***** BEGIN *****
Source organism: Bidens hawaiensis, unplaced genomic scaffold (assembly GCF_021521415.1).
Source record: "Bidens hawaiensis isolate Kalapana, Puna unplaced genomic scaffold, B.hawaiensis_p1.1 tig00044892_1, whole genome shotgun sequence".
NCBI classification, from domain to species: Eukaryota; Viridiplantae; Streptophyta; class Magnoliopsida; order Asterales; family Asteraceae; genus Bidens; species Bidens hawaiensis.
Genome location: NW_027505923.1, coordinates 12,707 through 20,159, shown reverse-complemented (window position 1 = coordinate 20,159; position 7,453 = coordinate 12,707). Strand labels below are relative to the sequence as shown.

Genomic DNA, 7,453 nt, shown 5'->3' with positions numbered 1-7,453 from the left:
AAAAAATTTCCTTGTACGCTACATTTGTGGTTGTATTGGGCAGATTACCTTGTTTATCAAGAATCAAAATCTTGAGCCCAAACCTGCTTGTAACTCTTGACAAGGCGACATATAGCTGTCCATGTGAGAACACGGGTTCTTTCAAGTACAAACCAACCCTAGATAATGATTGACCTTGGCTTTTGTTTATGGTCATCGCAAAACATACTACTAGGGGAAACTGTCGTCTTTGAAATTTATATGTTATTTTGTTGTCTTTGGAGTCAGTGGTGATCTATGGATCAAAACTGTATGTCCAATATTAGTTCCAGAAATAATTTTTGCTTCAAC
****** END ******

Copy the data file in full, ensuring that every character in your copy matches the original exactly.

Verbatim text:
Source organism: Bidens hawaiensis, unplaced genomic scaffold (assembly GCF_021521415.1).
Source record: "Bidens hawaiensis isolate Kalapana, Puna unplaced genomic scaffold, B.hawaiensis_p1.1 tig00044892_1, whole genome shotgun sequence".
NCBI classification, from domain to species: Eukaryota; Viridiplantae; Streptophyta; class Magnoliopsida; order Asterales; family Asteraceae; genus Bidens; species Bidens hawaiensis.
Genome location: NW_027505923.1, coordinates 12,707 through 20,159, shown reverse-complemented (window position 1 = coordinate 20,159; position 7,453 = coordinate 12,707). Strand labels below are relative to the sequence as shown.

Genomic DNA, 7,453 nt, shown 5'->3' with positions numbered 1-7,453 from the left:
AAAAAATTTCCTTGTACGCTACATTTGTGGTTGTATTGGGCAGATTACCTTGTTTATCAAGAATCAAAATCTTGAGCCCAAACCTGCTTGTAACTCTTGACAAGGCGACATATAGCTGTCCATGTGAGAACACGGGTTCTTTCAAGTACAAACCAACCCTAGATAATGATTGACCTTGGCTTTTGTTTATGGTCATCGCAAAACATACTACTAGGGGAAACTGTCGTCTTTGAAATTTATATGTTATTTTGTTGTCTTTGGAGTCAGTGGTGATCTATGGATCAAAACTGTATGTCCAATATTAGTTCCAGAAATAATTTTTGCTTCAAC